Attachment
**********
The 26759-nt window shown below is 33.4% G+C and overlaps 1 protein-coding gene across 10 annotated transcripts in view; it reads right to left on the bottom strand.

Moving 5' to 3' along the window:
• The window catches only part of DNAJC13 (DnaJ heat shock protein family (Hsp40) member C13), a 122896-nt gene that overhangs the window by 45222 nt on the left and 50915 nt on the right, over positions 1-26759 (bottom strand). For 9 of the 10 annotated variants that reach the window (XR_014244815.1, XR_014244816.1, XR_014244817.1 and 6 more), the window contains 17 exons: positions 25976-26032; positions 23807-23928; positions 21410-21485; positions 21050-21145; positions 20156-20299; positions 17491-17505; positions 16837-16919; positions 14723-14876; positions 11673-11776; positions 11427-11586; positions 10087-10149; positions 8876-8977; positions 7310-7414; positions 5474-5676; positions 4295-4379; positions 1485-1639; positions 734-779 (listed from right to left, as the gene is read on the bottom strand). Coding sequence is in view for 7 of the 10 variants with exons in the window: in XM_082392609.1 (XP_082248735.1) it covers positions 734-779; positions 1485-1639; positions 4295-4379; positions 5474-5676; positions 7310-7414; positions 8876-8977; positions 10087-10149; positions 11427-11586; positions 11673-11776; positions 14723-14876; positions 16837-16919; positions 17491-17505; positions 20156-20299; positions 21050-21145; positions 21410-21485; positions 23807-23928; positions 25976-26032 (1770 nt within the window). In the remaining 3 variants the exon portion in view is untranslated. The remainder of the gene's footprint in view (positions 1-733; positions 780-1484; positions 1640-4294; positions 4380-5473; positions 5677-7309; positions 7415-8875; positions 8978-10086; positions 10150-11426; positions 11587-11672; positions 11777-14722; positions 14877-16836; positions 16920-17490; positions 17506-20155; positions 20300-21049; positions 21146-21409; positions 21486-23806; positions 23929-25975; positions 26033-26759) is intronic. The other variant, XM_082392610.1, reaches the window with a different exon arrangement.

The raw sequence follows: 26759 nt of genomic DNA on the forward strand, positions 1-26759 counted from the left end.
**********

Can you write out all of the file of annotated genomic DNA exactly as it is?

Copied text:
The 26759-nt window shown below is 33.4% G+C and overlaps 1 protein-coding gene across 10 annotated transcripts in view; it reads right to left on the bottom strand.

Moving 5' to 3' along the window:
• The window catches only part of DNAJC13 (DnaJ heat shock protein family (Hsp40) member C13), a 122896-nt gene that overhangs the window by 45222 nt on the left and 50915 nt on the right, over positions 1-26759 (bottom strand). For 9 of the 10 annotated variants that reach the window (XR_014244815.1, XR_014244816.1, XR_014244817.1 and 6 more), the window contains 17 exons: positions 25976-26032; positions 23807-23928; positions 21410-21485; positions 21050-21145; positions 20156-20299; positions 17491-17505; positions 16837-16919; positions 14723-14876; positions 11673-11776; positions 11427-11586; positions 10087-10149; positions 8876-8977; positions 7310-7414; positions 5474-5676; positions 4295-4379; positions 1485-1639; positions 734-779 (listed from right to left, as the gene is read on the bottom strand). Coding sequence is in view for 7 of the 10 variants with exons in the window: in XM_082392609.1 (XP_082248735.1) it covers positions 734-779; positions 1485-1639; positions 4295-4379; positions 5474-5676; positions 7310-7414; positions 8876-8977; positions 10087-10149; positions 11427-11586; positions 11673-11776; positions 14723-14876; positions 16837-16919; positions 17491-17505; positions 20156-20299; positions 21050-21145; positions 21410-21485; positions 23807-23928; positions 25976-26032 (1770 nt within the window). In the remaining 3 variants the exon portion in view is untranslated. The remainder of the gene's footprint in view (positions 1-733; positions 780-1484; positions 1640-4294; positions 4380-5473; positions 5677-7309; positions 7415-8875; positions 8978-10086; positions 10150-11426; positions 11587-11672; positions 11777-14722; positions 14877-16836; positions 16920-17490; positions 17506-20155; positions 20300-21049; positions 21146-21409; positions 21486-23806; positions 23929-25975; positions 26033-26759) is intronic. The other variant, XM_082392610.1, reaches the window with a different exon arrangement.

The raw sequence follows: 26759 nt of genomic DNA on the forward strand, positions 1-26759 counted from the left end.